Making the Most of Your Inventory
by Dana Cassell
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One of the neatest things about writing for a living (even if
it's only a part-time living) is that we get to re-sell our
"What inventory?" you ask.
All that information you have stuffed in file folders and
computer files. You know -- the interviews you've conducted and
transcribed. The how-to tips and advice and backgrounders you've
gathered from all those experts whose brains you've picked. The
statistics you've dug out of government studies and academic
research. The anecdotes you've collected from people who have
experienced what you've written about.
Chances are you have a bulging manila or hanging file folder for
each article you've written, stuffed full of "inventory" -- some
of which you used in the article, much of it sitting unused.
And not using that inventory is what keeps so many writers from
earning a decent living -- because time is such a precious
commodity for the writer. You are limited by the number of hours
in a week or a month as to how many projects you can research and
write. But all that "inventory" hidden away in those folders is
virtually time-free. You've already spent the time to gather it.
About all you have to do now is package it -- which means your
time invested in the next uses of it could yield way more per
hour than your original project did. Or, you can sell it for
less and still make the same amount per hour invested.
So how do you use your inventory? Here are eight ways to sell
your research material more than once:
- Use the information from several related articles to make
others. Let's say you've written a bunch of articles about all
the tourist and vacation spots in your area or state. Pull out
those spots that cost the least and put together an article on
"10 Fun Weekends for Frugal Families."
- Look for different audiences for the material. For example,
you've researched the dangers of poisonous house plants for a
child safety article. In the process, you discovered that many
of these same house plants present similar dangers to pets. Use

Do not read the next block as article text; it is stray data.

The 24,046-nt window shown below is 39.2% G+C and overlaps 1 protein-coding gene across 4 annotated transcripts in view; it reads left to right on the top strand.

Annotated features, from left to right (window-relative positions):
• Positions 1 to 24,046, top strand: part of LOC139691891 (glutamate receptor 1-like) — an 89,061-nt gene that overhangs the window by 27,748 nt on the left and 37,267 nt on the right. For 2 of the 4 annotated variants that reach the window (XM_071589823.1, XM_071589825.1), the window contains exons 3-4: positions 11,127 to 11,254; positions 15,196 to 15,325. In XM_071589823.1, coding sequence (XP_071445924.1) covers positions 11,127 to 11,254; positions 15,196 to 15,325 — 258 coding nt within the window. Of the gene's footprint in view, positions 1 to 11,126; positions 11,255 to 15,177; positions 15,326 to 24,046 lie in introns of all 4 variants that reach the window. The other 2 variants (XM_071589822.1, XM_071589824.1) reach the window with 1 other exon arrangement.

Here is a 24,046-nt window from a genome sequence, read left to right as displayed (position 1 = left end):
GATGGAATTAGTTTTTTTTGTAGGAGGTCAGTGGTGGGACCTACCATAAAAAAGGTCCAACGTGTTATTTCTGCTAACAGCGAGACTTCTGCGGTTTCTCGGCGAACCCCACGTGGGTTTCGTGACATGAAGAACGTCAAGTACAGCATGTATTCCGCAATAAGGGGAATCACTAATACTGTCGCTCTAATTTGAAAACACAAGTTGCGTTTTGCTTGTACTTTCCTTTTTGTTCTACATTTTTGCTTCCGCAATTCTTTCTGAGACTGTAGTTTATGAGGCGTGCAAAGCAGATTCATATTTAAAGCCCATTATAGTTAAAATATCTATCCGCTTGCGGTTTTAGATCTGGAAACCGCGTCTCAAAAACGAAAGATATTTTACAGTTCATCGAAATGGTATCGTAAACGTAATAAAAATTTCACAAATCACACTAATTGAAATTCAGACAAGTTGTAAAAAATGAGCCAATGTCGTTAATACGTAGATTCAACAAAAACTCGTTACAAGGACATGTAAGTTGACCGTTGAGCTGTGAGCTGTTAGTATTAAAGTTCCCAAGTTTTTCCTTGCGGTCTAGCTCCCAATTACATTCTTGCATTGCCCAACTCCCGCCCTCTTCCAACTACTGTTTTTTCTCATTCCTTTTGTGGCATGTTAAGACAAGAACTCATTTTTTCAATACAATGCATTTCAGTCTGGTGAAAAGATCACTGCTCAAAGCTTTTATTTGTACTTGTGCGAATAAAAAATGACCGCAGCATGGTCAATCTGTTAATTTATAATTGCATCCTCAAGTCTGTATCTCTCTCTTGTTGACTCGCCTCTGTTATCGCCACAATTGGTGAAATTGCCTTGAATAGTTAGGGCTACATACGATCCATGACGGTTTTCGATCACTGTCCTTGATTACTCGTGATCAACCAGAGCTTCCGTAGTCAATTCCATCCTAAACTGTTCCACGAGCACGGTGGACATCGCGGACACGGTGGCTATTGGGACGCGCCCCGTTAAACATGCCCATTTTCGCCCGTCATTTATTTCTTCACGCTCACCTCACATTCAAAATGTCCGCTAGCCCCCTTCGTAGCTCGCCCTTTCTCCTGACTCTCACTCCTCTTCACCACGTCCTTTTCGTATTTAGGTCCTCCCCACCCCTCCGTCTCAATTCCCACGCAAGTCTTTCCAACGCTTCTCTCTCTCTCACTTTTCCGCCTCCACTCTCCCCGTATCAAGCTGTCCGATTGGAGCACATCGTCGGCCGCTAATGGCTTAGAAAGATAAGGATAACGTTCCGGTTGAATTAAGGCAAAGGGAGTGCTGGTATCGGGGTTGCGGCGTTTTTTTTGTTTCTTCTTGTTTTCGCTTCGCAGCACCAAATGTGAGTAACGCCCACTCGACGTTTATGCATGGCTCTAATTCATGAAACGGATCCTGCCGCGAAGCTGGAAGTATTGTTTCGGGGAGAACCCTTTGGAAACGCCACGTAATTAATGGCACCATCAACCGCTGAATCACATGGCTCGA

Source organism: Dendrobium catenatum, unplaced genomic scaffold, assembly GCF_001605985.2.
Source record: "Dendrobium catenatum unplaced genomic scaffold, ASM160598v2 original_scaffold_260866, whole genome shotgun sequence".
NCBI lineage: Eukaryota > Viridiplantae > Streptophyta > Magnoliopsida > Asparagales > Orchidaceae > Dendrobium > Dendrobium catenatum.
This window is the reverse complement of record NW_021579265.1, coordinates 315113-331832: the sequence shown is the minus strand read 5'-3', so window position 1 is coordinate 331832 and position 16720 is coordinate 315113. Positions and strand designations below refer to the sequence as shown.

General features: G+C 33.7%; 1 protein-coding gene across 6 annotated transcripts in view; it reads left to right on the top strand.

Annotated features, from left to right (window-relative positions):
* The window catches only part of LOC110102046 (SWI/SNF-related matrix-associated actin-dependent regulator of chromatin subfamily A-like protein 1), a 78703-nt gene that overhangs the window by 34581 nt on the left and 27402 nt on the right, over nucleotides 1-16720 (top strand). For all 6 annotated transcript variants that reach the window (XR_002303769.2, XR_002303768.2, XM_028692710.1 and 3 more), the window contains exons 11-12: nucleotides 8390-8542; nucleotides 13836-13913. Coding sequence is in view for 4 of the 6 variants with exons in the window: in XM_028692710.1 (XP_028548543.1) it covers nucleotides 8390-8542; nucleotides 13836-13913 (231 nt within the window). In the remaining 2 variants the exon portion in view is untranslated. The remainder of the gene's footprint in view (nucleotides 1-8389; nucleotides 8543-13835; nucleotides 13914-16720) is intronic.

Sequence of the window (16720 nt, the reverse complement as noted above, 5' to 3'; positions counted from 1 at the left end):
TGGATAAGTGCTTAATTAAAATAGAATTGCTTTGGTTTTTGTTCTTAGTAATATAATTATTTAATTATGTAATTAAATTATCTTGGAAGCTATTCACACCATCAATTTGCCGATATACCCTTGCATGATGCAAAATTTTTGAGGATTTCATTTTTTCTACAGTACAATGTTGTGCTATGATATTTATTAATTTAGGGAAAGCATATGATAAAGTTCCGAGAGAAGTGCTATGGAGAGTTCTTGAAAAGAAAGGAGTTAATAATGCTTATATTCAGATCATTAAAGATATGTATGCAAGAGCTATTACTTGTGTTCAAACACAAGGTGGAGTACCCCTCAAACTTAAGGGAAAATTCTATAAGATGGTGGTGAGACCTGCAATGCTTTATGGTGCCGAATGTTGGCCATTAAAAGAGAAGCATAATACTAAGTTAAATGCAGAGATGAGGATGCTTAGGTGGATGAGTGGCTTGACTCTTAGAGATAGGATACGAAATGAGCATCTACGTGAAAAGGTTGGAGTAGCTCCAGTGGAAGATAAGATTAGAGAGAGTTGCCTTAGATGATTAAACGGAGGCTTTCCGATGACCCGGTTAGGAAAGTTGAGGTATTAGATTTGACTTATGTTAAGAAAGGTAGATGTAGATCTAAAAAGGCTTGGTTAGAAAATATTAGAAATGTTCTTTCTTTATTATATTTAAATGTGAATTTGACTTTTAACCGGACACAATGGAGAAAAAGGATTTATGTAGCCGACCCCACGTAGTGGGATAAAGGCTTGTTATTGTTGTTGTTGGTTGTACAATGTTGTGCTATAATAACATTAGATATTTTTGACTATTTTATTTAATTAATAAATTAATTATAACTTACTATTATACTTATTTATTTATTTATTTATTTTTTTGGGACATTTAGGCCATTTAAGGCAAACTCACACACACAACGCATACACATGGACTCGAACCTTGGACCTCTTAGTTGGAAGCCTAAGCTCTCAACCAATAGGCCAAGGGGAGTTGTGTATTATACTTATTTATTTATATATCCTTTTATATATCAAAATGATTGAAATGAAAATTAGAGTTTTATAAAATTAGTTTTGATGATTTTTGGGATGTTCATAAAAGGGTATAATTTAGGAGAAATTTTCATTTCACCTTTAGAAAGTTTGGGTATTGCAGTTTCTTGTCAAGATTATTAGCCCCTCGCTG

the basic information again for a similar piece targeted to puppy
owners. In instances like this, you may need to make a few extra
phone calls to obtain some quotes from a veterinarian or two, but
the time investment will still be minuscule compared to starting
a brand new topic from scratch.
- Look at different age groups. Information on the damage the
sun's rays can do to the skin could be slanted to a baby care
magazine, a teen magazine, a seniors magazine.
- Keep a list of reprint markets that buy articles in your field
of interest. Once you've sold first rights to a piece and it's
been published, offer reprint rights to other publications and
websites. This can be especially profitable, because you
probably will not have to do any additional research or writing.
- Cannibalize your articles. Look at your sold articles to see
where bits and pieces can be resold as fillers or stand-alone
photos and captions or quizzes or "10 Ways/Tips" pieces.
- Look for non-competing magazines that have different readers
with common concerns. For example, if you've written an
article for a pet store trade journal on dealing with
shoplifting, you can reuse most of the material in an article for
a sporting goods trade journal. Similarly, an article on family
values or dealing with tragedy written for a Baptist magazine
could likely be reslanted with little effort for a Presbyterian
- Pull out your articles every few years to see which can be
updated -- probably for the same magazines. You see these
articles regularly -- such and such revisited 10 years later.
Where are they now? What has happened in the last three years?
These articles require a bit more work than the previous six, but
the sales are usually easy and the research quick because you
already know where to go for it. Plus, a nice chunk of the new
article will be a recap of what you wrote the first time around.
- Consider other media. If you've done several articles on one
subject, consider reusing the material in a book, a column, a
seminar, an audio tape, a newsletter, and so on.
So think about scheduling a day or two every month, or one week
every quarter to review your inventory and parlay it into
- The 20% Solution: How Much Do You Need to Change an Article to Make it Original?, by Moira Allen
- Can I Sell a Previously Published Article? by Moira Allen
- One Article, Many Checks: Selling Reprints, by Kelly James-Enger
- Selling Reprints, by Moira Allen
Copyright © 2001 Dana Cassell
This article may not be reprinted without the author's written permission.
Dana K. Cassell has published more than
2,000 articles in nearly 200 publications, and has authored or
ghostwritten several books, including Food for Thought: The
Sourcebook of Obesity and Eating Disorders (Facts On File) and
four e-books for Intellectua.com (How to Market Your Freelance
Article Ideas for Maximum Income, How to Set Your Fees as a
Freelancer or Independent Consultant, How to Market Your Writing
or Editing Skills, and How to Break in as a Freelance Writer).
Dana is also founder of Cassell Network of Writers and webmaster
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